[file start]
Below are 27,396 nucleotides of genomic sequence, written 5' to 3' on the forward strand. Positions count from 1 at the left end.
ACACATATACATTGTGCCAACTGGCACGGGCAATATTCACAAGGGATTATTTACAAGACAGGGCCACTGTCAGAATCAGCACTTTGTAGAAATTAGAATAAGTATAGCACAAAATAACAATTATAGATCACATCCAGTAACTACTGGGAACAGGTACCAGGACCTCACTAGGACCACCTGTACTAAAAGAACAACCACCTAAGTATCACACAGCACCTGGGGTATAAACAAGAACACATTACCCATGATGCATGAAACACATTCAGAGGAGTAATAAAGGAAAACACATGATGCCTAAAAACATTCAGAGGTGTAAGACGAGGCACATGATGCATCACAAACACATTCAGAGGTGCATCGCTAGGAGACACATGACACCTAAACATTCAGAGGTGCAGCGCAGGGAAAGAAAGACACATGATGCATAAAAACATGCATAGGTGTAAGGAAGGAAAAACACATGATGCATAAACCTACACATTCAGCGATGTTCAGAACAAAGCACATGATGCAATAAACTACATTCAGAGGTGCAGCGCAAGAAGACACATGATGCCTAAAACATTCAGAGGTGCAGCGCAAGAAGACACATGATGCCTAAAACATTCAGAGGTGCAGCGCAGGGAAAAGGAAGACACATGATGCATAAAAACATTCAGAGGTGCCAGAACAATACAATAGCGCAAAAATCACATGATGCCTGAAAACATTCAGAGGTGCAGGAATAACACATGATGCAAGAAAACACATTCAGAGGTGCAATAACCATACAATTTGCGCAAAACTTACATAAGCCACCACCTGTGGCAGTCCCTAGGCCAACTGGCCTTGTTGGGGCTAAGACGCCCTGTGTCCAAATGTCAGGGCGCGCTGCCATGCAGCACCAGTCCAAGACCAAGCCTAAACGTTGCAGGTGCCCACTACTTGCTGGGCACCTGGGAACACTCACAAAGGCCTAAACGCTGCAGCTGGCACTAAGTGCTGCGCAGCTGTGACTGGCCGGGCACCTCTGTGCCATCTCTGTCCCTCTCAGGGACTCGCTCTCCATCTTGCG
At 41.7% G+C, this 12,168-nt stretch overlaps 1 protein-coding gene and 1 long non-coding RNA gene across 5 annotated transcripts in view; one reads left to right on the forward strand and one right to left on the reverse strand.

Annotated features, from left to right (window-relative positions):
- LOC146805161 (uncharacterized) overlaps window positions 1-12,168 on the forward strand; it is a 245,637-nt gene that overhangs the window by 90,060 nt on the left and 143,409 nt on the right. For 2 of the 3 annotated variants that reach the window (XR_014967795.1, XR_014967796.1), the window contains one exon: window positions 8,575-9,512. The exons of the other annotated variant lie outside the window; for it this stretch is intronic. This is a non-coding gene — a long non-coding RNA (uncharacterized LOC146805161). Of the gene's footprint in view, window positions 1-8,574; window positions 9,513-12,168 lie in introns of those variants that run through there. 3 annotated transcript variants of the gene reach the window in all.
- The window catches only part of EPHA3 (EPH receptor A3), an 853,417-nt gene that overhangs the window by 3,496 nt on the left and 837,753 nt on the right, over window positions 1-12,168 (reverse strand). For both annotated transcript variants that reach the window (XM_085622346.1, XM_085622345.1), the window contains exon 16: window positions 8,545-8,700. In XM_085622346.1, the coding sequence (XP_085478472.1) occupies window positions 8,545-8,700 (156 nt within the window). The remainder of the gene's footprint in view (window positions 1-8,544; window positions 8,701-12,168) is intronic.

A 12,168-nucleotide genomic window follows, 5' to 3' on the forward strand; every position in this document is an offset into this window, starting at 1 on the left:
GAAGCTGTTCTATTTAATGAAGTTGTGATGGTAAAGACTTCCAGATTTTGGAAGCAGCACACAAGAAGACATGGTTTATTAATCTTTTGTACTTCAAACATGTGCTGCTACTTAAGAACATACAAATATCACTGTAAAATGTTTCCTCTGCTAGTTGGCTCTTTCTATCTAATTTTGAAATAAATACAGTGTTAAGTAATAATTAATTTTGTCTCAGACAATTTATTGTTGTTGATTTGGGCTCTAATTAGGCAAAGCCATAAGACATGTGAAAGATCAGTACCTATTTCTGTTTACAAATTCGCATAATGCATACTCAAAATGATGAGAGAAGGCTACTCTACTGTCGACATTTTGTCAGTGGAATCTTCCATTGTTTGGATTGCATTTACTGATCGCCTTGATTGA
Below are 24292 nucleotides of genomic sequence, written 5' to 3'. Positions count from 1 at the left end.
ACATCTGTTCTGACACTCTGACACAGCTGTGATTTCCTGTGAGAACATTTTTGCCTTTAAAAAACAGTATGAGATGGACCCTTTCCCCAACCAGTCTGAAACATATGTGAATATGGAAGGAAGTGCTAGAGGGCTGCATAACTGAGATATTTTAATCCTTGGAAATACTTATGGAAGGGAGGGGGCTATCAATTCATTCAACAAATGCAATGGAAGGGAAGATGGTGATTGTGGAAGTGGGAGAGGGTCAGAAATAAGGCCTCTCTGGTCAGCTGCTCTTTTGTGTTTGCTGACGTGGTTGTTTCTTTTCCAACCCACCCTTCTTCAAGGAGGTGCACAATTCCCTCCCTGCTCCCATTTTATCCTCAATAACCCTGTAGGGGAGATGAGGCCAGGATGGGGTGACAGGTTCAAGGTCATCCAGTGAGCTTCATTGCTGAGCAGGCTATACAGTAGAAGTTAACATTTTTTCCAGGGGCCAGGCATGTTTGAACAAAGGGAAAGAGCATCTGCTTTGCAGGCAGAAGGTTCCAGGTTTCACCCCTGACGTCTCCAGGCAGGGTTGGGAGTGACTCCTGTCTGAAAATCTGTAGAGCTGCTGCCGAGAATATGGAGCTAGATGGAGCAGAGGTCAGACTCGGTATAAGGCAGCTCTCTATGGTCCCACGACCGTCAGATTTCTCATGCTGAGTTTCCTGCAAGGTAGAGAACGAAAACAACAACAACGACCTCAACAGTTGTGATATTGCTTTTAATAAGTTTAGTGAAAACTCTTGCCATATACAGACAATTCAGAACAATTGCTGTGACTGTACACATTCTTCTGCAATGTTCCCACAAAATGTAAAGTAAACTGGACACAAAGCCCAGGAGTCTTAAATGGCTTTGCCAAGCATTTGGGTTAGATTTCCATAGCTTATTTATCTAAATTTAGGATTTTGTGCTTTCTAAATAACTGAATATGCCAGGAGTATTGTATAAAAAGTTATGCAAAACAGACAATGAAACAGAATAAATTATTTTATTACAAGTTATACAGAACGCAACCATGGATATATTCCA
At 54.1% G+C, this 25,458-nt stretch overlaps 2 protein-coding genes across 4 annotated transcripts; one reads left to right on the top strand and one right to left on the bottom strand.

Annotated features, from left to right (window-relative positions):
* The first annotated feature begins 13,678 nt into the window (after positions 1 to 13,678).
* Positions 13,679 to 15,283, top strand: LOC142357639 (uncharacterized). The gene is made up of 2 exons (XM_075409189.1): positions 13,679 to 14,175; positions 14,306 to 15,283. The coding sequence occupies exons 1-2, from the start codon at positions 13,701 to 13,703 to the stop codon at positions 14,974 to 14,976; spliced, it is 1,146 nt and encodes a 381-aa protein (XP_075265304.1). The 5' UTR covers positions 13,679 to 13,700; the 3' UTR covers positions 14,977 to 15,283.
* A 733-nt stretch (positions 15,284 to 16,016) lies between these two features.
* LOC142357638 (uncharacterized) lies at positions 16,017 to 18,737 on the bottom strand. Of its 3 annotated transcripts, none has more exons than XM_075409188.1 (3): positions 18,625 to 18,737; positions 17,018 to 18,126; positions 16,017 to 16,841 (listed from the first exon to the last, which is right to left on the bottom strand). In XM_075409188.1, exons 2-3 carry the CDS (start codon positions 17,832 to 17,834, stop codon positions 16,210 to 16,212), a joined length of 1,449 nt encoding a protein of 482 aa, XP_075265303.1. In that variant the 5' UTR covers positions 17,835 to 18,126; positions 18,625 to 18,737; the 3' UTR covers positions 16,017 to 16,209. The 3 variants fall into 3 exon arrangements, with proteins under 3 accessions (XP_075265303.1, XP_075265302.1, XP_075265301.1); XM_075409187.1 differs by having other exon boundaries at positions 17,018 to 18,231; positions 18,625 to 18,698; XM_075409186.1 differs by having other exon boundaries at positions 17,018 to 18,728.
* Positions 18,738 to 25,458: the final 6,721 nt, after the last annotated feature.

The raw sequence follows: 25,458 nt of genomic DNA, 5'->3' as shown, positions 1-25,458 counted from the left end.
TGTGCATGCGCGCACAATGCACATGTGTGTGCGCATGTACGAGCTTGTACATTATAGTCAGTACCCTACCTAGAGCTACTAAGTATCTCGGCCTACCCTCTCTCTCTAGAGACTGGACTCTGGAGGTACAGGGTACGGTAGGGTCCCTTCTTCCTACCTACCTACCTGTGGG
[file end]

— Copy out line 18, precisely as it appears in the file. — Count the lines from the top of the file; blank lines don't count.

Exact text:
The raw sequence follows: 25,458 nt of genomic DNA, 5'->3' as shown, positions 1-25,458 counted from the left end.